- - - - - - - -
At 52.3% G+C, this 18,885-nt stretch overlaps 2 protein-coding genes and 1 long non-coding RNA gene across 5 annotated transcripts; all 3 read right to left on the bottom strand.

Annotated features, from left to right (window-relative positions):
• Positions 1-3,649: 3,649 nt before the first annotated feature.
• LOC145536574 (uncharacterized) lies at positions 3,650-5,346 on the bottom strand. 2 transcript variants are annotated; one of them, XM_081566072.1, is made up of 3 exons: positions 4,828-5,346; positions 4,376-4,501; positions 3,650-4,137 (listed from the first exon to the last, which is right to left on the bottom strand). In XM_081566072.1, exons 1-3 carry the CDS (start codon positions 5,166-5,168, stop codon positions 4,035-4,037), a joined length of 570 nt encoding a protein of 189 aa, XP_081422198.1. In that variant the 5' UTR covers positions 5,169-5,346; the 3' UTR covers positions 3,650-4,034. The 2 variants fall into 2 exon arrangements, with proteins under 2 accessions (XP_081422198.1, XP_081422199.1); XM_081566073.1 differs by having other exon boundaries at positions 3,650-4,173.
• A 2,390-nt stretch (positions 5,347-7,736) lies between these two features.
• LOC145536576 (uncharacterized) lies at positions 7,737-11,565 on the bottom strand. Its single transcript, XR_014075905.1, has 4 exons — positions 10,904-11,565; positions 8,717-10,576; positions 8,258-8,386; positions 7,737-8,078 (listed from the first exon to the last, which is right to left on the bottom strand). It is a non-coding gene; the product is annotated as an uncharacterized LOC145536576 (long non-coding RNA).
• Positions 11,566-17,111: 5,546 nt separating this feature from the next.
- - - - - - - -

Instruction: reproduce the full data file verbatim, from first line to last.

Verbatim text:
At 52.3% G+C, this 18,885-nt stretch overlaps 2 protein-coding genes and 1 long non-coding RNA gene across 5 annotated transcripts; all 3 read right to left on the bottom strand.

Annotated features, from left to right (window-relative positions):
• Positions 1-3,649: 3,649 nt before the first annotated feature.
• LOC145536574 (uncharacterized) lies at positions 3,650-5,346 on the bottom strand. 2 transcript variants are annotated; one of them, XM_081566072.1, is made up of 3 exons: positions 4,828-5,346; positions 4,376-4,501; positions 3,650-4,137 (listed from the first exon to the last, which is right to left on the bottom strand). In XM_081566072.1, exons 1-3 carry the CDS (start codon positions 5,166-5,168, stop codon positions 4,035-4,037), a joined length of 570 nt encoding a protein of 189 aa, XP_081422198.1. In that variant the 5' UTR covers positions 5,169-5,346; the 3' UTR covers positions 3,650-4,034. The 2 variants fall into 2 exon arrangements, with proteins under 2 accessions (XP_081422198.1, XP_081422199.1); XM_081566073.1 differs by having other exon boundaries at positions 3,650-4,173.
• A 2,390-nt stretch (positions 5,347-7,736) lies between these two features.
• LOC145536576 (uncharacterized) lies at positions 7,737-11,565 on the bottom strand. Its single transcript, XR_014075905.1, has 4 exons — positions 10,904-11,565; positions 8,717-10,576; positions 8,258-8,386; positions 7,737-8,078 (listed from the first exon to the last, which is right to left on the bottom strand). It is a non-coding gene; the product is annotated as an uncharacterized LOC145536576 (long non-coding RNA).
• Positions 11,566-17,111: 5,546 nt separating this feature from the next.